Korea, Unifed Silla Period / Standing Buddha Amitabha (Amit'a) / 9th centuryKorea, Unifed Silla Period
Standing Buddha Amitabha (Amit'a)
9th century

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Creator Nationality: Asian; Far East Asian; Korean
Creator Dates/Places: Korea
Creator Active Place: Korea
Creator Name-CRT: Korea, Unifed Silla Period
Title: Standing Buddha Amitabha (Amit'a)
Title Type: Primary
View: Full View
Creation Start Date: 800
Creation End Date: 899
Creation Date: 9th century
Object Type: Sculpture
Materials and Techniques: glazed stoneware
Dimensions: Overall: 25.4cm, with tang: 26cm
AMICA Contributor: The Cleveland Museum of Art
Owner Location: Cleveland, Ohio, USA
ID Number: 1988.34
Credit Line: Leonard C. Hanna, Jr. Fund
Rights: http://www.clemusart.com/museum/disclaim2.html
Context: The Kingdom of Silla in southeastern Korea coexisted with its neighbors Kaya (to the south), Paekche (to the west), and Koguryo (to the north) for several centuries before political tensions erupted into serious conflict in the seventh century. Competing alliances among the kingdoms and between foreign neighbors to the north (China) and east (Japan) resulted finally in Silla's campaign to overcome its peninsular neighbors. Koguryo felt Tang China's power in the early seventh century, gradually succumbing to allied Tang-Silla armies in 668. Paekche had already fallen to Silla six years earlier. As a result, a unified state of Silla began governing the various peoples of the Korean peninsula under the watchful eyes of its neighbor to the north, which had absorbed much of Koguryo's former territory. Contact with Japan diminished although Paekche allies who had fled in defeat to the island nation proved a valuable source of information about systems of government, technology, and current Buddhist thought onthe continent. As the new Unified Silla state actually expanded its governance into the former territories of Paekche and Koguryo, it also discovered their rich, diverse cultural environments: Paekche had the flavor of southern Chinese influence, and Koguryo the northern Chinese provinces. The great expansion of Silla then consolidated and increased the development of native cultural forms and styles. While politically and culturally aware of Tang China, the late seventh and the eighth centuries mark thetime during which Buddhism and the arts in Korea began to take on an independent, native cast once more. The synthesis of truly international styles with native traditions represents a major theme in East Asian art at this time and appears in this robustgilt bronze Amitabha (Amit'a in Korean). The Tang attention to attractive bodily proportions and arrangements of jewelry has become simplified. This Amit'a is stout, its drapery less busy and more revealing of the bodily forms underneath. The facial expression reflects the gentle compassion of Amit'a, whose worship became very popular during the Unified Silla period, primarily because of the belief that the simple recitation of a short phrase honoring the deity's name would assure rebirth in his abode ina heavenly Western Paradise. Such comparatively easy paths to spiritual salvation fostered the spread of popular Buddhism throughout Korea, a message also conveyed by portable icons to which the devout could pray in private, wherever they might be. M.R.C.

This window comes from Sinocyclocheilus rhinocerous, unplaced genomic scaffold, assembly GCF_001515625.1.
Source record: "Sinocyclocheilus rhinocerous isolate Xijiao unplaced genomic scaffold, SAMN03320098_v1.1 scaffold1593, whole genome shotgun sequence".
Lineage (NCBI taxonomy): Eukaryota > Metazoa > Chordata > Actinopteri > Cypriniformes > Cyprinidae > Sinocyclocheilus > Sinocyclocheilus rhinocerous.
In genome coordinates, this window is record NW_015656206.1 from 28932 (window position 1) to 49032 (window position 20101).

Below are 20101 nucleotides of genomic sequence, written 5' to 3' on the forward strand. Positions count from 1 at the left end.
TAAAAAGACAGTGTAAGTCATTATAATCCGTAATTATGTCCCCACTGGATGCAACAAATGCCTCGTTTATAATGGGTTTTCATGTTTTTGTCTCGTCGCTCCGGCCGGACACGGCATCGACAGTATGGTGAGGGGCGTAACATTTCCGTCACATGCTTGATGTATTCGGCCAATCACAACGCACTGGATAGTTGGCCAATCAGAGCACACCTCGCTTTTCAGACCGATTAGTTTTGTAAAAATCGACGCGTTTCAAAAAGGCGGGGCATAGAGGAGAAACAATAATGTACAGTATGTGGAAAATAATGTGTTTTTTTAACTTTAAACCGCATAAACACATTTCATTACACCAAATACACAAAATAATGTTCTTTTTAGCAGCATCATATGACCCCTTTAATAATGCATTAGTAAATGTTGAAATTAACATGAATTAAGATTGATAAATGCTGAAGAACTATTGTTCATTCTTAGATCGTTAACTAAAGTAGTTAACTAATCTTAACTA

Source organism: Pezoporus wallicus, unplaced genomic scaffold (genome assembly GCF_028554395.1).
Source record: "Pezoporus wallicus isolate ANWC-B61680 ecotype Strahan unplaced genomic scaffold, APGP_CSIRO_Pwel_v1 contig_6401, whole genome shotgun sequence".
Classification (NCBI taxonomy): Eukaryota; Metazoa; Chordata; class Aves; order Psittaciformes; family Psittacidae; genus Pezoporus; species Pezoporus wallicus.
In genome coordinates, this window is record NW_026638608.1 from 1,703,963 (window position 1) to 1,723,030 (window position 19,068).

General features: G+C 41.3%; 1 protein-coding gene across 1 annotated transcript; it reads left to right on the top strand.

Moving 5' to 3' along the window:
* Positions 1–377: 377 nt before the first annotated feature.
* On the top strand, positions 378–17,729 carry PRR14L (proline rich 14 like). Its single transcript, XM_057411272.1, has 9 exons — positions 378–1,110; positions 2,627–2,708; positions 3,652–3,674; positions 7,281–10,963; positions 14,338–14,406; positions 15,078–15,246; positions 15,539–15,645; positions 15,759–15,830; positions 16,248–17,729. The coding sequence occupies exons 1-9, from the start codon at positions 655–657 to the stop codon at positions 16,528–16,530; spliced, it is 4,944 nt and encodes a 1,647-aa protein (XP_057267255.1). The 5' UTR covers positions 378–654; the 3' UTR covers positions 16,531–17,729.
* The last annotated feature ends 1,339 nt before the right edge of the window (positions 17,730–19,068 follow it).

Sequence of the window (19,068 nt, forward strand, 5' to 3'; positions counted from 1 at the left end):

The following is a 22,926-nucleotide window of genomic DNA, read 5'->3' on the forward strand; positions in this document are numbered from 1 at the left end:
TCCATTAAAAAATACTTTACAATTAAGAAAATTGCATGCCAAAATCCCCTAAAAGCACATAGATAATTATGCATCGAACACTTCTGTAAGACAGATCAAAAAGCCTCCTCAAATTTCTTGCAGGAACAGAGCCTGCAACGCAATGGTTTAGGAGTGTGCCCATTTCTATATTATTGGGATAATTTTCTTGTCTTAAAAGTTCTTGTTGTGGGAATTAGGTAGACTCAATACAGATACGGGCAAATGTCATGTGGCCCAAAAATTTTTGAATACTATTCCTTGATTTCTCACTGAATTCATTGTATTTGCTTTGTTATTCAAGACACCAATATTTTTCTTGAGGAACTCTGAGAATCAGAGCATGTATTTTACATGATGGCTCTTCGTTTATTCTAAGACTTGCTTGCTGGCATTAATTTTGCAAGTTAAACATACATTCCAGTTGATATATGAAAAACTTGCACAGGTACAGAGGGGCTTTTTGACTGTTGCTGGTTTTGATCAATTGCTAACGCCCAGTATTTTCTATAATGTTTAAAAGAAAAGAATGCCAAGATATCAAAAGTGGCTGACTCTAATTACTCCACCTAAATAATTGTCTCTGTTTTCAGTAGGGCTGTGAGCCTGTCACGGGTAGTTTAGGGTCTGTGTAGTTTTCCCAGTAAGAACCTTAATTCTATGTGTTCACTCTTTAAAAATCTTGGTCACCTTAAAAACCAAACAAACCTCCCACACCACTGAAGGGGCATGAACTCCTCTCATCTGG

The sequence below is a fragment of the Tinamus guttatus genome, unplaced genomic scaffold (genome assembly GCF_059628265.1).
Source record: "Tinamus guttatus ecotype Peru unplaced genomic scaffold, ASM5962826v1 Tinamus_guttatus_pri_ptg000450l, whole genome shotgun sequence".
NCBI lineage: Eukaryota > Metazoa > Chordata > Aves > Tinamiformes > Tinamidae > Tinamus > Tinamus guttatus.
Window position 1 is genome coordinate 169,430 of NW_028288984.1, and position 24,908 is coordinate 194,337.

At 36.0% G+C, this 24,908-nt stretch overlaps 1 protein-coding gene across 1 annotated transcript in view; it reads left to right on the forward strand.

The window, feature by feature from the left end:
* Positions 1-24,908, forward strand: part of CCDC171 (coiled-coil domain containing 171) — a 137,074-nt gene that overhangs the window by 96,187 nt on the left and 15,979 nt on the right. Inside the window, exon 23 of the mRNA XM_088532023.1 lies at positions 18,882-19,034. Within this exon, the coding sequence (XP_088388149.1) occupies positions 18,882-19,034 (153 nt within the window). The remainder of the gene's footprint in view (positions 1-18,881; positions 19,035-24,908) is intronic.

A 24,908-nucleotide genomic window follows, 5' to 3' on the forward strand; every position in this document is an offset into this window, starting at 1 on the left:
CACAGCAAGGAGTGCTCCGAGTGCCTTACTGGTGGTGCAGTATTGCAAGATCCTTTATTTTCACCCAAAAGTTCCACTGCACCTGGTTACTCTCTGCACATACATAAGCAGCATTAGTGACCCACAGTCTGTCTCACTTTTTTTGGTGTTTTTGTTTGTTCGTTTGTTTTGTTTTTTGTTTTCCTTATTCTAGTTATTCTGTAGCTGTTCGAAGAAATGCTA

AMICA ID: CMA_.1988.34
AMICA Library Year: 1998
Media Metadata Rights: Copyright, The Cleveland Museum of Art

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